Like any good document, a web page should be clearly structured, with a descriptive page title, properly formulated headings, and appropriate formatting like bullet points and italicised or bolded words for emphasis. This is essential for screen readers to navigate a page but it also makes it easier for every user to scan the page and understand its intent.
Your CMS should have an editor toolbar to enable you to add elements like headings, tables and lists. When you manually style your text to be bigger and bolder to make it look like a heading, you’re playing havoc with the site’s accessibility. Ditto when you use dashes or asterisks as list markers, rather than proper bullet points.
You should also pay attention to your page title. This is the text that appears at the top of your browser window. It is also displayed in search results and when links are posted on social networking sites. Page titles are often generated by default, e.g. based on the page heading, or the title of a blog, but this can be confusing if the heading doesn’t offer a clear description of what the page is about. If your CMS automates page titles, find out if they can be edited so you can make sure they offer a useful description of the content. If you’re using Kentico, you can edit page titles in the Metadata tab of the Pages application.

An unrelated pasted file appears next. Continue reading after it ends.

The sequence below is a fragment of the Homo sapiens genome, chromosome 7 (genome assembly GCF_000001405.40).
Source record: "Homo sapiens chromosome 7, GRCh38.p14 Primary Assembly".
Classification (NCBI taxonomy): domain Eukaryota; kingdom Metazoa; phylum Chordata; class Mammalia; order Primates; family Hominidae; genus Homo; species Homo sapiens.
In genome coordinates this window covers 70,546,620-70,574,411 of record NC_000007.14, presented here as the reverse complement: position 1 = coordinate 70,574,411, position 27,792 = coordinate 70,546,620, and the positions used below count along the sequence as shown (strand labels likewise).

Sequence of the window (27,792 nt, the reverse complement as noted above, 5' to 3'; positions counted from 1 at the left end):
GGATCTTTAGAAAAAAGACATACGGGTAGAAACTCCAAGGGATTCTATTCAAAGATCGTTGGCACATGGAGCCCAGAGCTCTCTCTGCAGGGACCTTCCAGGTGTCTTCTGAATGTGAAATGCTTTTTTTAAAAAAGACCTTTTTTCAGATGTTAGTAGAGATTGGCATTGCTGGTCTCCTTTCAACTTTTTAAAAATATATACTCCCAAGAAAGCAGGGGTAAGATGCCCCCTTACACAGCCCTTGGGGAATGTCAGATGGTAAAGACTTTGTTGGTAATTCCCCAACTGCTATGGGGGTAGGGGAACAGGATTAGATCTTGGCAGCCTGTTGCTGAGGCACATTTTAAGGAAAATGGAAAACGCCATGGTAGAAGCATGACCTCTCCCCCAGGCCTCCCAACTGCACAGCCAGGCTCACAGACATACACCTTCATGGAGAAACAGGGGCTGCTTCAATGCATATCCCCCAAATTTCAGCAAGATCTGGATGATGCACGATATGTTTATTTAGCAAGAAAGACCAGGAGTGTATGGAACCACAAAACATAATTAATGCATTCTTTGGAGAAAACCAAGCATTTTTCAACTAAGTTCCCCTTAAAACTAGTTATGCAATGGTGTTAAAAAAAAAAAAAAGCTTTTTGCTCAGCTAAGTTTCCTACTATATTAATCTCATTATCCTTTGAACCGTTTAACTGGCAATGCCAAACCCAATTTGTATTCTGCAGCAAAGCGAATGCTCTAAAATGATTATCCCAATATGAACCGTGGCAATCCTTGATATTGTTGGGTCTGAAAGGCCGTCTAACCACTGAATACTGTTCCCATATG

Breaking down the barriers
Ensuring that you don’t commit any of these ‘crimes’ with your web content won’t automatically give you an accessible website. But it will help to support the accessibility of your site, and it will also help to give your site visitors a better all-round experience. Making a website accessible is about removing barriers, not just for people with disabilities, but for everyone.